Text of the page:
What not to miss during an SEO audit
Unveiling the secrets of Google’s algorithm
By PERRINE QUATREHOMME
SEO audits can be complicated, not least because no one really knows exactly how Google works. However, these insights will help set you on the right track.
An SEO audit is an analysis of how your online presence relates to best practices. This is the first major step in creating a plan that will deliver measurable results, which will ideally involve increasing your visibility in the search results.
Google’s search engine algorithms are among the most sophisticated in the world, and they’re constantly evolving. There are currently at least 200 known ranking factors with varying levels of influence on the search results.
All these ranking factors fall into one of the three pillars of SEO – technology, relevance, and authority. While the best SEO practices change as Google’s algorithm advances, these three pillars always stay the same to form the foundational elements of SEO.
In this guide, we will delve into how you can overcome some of the biggest challenges of SEO:
Why SEO is hard to get right
SEO offers a completely free way to enhance your business’s online visibility. However, the constantly evolving nature of Google’s algorithms mean that what might have worked just a few years ago no longer does. In some cases, the best practices of old have even become detrimental. For example, with the release of the Google BERT algorithm update in 2019, the attention shifted toward user intent, which doesn’t always directly match the keywords entered into the search field. In other words, directly answering what people are searching for is no longer enough – you also need to know the real intention behind the keywords they enter.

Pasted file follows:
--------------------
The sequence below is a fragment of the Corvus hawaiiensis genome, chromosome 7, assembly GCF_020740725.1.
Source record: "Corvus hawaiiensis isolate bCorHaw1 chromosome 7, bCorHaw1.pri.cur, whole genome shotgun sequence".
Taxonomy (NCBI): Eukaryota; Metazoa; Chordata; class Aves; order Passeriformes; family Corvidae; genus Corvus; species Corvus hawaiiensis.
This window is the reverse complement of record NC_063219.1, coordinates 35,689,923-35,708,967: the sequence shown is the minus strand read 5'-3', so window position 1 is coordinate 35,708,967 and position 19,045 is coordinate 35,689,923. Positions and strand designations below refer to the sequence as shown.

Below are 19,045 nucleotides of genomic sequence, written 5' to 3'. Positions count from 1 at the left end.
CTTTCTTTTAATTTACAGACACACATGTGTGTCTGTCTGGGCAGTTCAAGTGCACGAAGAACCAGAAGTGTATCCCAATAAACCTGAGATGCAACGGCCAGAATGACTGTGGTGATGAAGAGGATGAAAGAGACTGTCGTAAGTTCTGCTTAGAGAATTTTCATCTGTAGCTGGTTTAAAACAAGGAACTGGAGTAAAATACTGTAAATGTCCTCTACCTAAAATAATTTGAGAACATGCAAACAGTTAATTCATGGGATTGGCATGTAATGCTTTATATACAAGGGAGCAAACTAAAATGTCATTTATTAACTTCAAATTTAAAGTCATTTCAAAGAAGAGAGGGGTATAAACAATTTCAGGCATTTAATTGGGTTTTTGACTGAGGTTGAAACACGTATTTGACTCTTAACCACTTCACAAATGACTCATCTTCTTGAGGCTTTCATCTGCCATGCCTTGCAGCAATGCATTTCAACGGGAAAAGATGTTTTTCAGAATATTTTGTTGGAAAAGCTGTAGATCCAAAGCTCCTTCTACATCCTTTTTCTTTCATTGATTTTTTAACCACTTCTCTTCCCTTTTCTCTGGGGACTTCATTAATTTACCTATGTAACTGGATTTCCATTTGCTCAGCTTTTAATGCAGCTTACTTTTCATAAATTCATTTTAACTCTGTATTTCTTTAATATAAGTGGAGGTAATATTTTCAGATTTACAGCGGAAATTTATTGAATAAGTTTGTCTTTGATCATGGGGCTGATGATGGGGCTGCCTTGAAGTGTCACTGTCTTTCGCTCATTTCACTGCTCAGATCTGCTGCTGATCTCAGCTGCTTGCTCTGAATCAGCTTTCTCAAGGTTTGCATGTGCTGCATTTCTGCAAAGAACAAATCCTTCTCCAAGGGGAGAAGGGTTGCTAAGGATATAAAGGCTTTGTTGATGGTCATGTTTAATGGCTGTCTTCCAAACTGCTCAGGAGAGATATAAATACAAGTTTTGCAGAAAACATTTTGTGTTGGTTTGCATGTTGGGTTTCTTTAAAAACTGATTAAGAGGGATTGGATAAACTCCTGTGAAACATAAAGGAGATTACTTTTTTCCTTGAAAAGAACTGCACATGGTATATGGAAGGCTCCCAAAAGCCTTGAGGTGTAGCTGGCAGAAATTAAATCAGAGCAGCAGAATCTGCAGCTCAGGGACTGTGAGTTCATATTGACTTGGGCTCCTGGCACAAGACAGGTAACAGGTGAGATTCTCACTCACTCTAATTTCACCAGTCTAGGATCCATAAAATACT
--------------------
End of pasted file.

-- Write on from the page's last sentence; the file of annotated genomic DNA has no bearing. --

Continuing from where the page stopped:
Review the classic ranking factors
While many of Google’s ranking factors are new or have changed since their inception, others are much the same as they always have been. These include the more obvious entries on an SEO auditing checklist, such as the following:
Technical considerations concern factors such as the layout of your website and the coding behind it. Clean code, for example, is essential for adhering to best practices. If your website regularly returns error messages, such as 404 pages due to dead links, its standing in search results may be adversely affected. When carrying out a technical SEO audit of your website, be sure to examine essential files, such as sitemap.xml and robots.txt. Also, don’t forget to examine your content management system (CMS) for potential issues like outdated themes or plugins.
For the relevance pillar of SEO, you’ll need to examine your content itself. The obvious starting point here is keyword choice and the prevalence of those keywords. Finding the right balance between content quality, relevance, and keyword usage, is especially important. For example, if you use too many duplicate keywords, Google’s crawlers might penalise your site for keyword stuffing. On the other hand, if your content lacks conciseness or relevance, the crawlers will have a hard time trying to make sense of it and categorise it appropriately. Finally, don’t forget to pay attention to user experience, as you need your site to perform well on any device or browser.
The final pillar concerns authority, which revolves around how your website stacks up against the competition. There is a lot of crossover here with the previous pillars as well. For example, if your content lacks focus or is too simplistic, then it might not be authoritative enough to do well in the search results. Another crucial element of authority is your backlink profile. If you have lots of backlinks on low-quality affiliate sites or article directories, this may reflect poorly on your site as well.